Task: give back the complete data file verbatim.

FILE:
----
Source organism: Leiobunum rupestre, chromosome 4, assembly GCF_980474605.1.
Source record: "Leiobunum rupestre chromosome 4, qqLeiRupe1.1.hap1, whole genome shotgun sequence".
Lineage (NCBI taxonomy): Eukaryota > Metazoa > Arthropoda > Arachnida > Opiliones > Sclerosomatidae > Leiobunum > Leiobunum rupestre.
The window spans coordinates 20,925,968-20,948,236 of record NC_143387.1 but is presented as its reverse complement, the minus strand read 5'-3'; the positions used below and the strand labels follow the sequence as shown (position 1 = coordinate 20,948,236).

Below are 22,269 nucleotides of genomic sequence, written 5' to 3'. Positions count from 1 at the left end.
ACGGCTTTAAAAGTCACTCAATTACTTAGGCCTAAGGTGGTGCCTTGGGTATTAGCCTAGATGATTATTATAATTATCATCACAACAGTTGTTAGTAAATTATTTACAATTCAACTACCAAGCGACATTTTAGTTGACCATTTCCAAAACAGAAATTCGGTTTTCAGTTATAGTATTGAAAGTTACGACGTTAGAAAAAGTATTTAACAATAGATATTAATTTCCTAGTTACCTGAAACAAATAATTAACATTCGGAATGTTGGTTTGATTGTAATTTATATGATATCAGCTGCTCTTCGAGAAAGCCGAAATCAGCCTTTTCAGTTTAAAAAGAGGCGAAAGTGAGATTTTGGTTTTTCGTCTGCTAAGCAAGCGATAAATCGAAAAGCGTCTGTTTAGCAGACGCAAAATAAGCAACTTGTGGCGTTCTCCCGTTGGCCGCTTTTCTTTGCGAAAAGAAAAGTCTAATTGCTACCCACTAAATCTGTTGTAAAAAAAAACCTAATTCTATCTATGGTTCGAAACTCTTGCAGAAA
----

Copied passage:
Source organism: Leiobunum rupestre, chromosome 4, assembly GCF_980474605.1.
Source record: "Leiobunum rupestre chromosome 4, qqLeiRupe1.1.hap1, whole genome shotgun sequence".
Lineage (NCBI taxonomy): Eukaryota > Metazoa > Arthropoda > Arachnida > Opiliones > Sclerosomatidae > Leiobunum > Leiobunum rupestre.
The window spans coordinates 20,925,968-20,948,236 of record NC_143387.1 but is presented as its reverse complement, the minus strand read 5'-3'; the positions used below and the strand labels follow the sequence as shown (position 1 = coordinate 20,948,236).

Below are 22,269 nucleotides of genomic sequence, written 5' to 3'. Positions count from 1 at the left end.
ACGGCTTTAAAAGTCACTCAATTACTTAGGCCTAAGGTGGTGCCTTGGGTATTAGCCTAGATGATTATTATAATTATCATCACAACAGTTGTTAGTAAATTATTTACAATTCAACTACCAAGCGACATTTTAGTTGACCATTTCCAAAACAGAAATTCGGTTTTCAGTTATAGTATTGAAAGTTACGACGTTAGAAAAAGTATTTAACAATAGATATTAATTTCCTAGTTACCTGAAACAAATAATTAACATTCGGAATGTTGGTTTGATTGTAATTTATATGATATCAGCTGCTCTTCGAGAAAGCCGAAATCAGCCTTTTCAGTTTAAAAAGAGGCGAAAGTGAGATTTTGGTTTTTCGTCTGCTAAGCAAGCGATAAATCGAAAAGCGTCTGTTTAGCAGACGCAAAATAAGCAACTTGTGGCGTTCTCCCGTTGGCCGCTTTTCTTTGCGAAAAGAAAAGTCTAATTGCTACCCACTAAATCTGTTGTAAAAAAAAACCTAATTCTATCTATGGTTCGAAACTCTTGCAGAAA